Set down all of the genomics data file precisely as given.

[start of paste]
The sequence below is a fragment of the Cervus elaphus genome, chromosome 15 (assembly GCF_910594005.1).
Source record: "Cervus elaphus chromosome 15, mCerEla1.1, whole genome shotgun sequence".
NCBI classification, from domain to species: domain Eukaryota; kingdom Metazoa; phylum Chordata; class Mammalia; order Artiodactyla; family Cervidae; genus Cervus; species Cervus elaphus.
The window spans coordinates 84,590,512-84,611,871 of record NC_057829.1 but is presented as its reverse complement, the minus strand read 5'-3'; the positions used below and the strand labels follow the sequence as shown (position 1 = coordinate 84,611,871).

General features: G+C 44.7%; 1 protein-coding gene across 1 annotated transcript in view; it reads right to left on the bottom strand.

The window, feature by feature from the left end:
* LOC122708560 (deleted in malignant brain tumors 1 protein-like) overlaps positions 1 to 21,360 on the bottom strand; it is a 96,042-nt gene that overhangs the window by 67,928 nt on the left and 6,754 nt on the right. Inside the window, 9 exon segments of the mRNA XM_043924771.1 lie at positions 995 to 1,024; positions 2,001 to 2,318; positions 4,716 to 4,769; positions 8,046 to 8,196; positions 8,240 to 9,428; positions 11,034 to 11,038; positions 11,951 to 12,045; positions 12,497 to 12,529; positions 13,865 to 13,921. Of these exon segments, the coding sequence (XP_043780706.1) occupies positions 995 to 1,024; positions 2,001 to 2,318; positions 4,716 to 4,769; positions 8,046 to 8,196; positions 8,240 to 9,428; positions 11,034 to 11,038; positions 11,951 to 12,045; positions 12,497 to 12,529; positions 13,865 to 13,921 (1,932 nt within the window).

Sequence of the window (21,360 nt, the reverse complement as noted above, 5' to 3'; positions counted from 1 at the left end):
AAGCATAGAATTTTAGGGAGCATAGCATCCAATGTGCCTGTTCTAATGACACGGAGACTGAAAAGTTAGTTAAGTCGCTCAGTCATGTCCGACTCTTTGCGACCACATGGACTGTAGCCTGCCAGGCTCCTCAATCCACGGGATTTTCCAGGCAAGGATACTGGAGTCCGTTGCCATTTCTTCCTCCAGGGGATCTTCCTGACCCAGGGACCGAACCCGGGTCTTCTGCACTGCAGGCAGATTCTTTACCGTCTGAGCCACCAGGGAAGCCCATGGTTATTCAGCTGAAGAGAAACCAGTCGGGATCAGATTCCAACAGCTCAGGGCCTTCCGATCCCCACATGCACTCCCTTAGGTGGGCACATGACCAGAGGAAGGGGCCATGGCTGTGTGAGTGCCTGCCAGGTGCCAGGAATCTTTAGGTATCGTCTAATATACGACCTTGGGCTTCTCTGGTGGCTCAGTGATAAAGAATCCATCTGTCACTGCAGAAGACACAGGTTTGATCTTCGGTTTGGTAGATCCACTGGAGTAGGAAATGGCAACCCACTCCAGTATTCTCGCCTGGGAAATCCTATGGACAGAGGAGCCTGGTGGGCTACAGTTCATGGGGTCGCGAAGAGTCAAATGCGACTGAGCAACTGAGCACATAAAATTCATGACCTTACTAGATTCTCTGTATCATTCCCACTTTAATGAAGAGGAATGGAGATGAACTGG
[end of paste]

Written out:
The sequence below is a fragment of the Cervus elaphus genome, chromosome 15 (assembly GCF_910594005.1).
Source record: "Cervus elaphus chromosome 15, mCerEla1.1, whole genome shotgun sequence".
NCBI classification, from domain to species: domain Eukaryota; kingdom Metazoa; phylum Chordata; class Mammalia; order Artiodactyla; family Cervidae; genus Cervus; species Cervus elaphus.
The window spans coordinates 84,590,512-84,611,871 of record NC_057829.1 but is presented as its reverse complement, the minus strand read 5'-3'; the positions used below and the strand labels follow the sequence as shown (position 1 = coordinate 84,611,871).

General features: G+C 44.7%; 1 protein-coding gene across 1 annotated transcript in view; it reads right to left on the bottom strand.

The window, feature by feature from the left end:
* LOC122708560 (deleted in malignant brain tumors 1 protein-like) overlaps positions 1 to 21,360 on the bottom strand; it is a 96,042-nt gene that overhangs the window by 67,928 nt on the left and 6,754 nt on the right. Inside the window, 9 exon segments of the mRNA XM_043924771.1 lie at positions 995 to 1,024; positions 2,001 to 2,318; positions 4,716 to 4,769; positions 8,046 to 8,196; positions 8,240 to 9,428; positions 11,034 to 11,038; positions 11,951 to 12,045; positions 12,497 to 12,529; positions 13,865 to 13,921. Of these exon segments, the coding sequence (XP_043780706.1) occupies positions 995 to 1,024; positions 2,001 to 2,318; positions 4,716 to 4,769; positions 8,046 to 8,196; positions 8,240 to 9,428; positions 11,034 to 11,038; positions 11,951 to 12,045; positions 12,497 to 12,529; positions 13,865 to 13,921 (1,932 nt within the window).

Sequence of the window (21,360 nt, the reverse complement as noted above, 5' to 3'; positions counted from 1 at the left end):
AAGCATAGAATTTTAGGGAGCATAGCATCCAATGTGCCTGTTCTAATGACACGGAGACTGAAAAGTTAGTTAAGTCGCTCAGTCATGTCCGACTCTTTGCGACCACATGGACTGTAGCCTGCCAGGCTCCTCAATCCACGGGATTTTCCAGGCAAGGATACTGGAGTCCGTTGCCATTTCTTCCTCCAGGGGATCTTCCTGACCCAGGGACCGAACCCGGGTCTTCTGCACTGCAGGCAGATTCTTTACCGTCTGAGCCACCAGGGAAGCCCATGGTTATTCAGCTGAAGAGAAACCAGTCGGGATCAGATTCCAACAGCTCAGGGCCTTCCGATCCCCACATGCACTCCCTTAGGTGGGCACATGACCAGAGGAAGGGGCCATGGCTGTGTGAGTGCCTGCCAGGTGCCAGGAATCTTTAGGTATCGTCTAATATACGACCTTGGGCTTCTCTGGTGGCTCAGTGATAAAGAATCCATCTGTCACTGCAGAAGACACAGGTTTGATCTTCGGTTTGGTAGATCCACTGGAGTAGGAAATGGCAACCCACTCCAGTATTCTCGCCTGGGAAATCCTATGGACAGAGGAGCCTGGTGGGCTACAGTTCATGGGGTCGCGAAGAGTCAAATGCGACTGAGCAACTGAGCACATAAAATTCATGACCTTACTAGATTCTCTGTATCATTCCCACTTTAATGAAGAGGAATGGAGATGAACTGG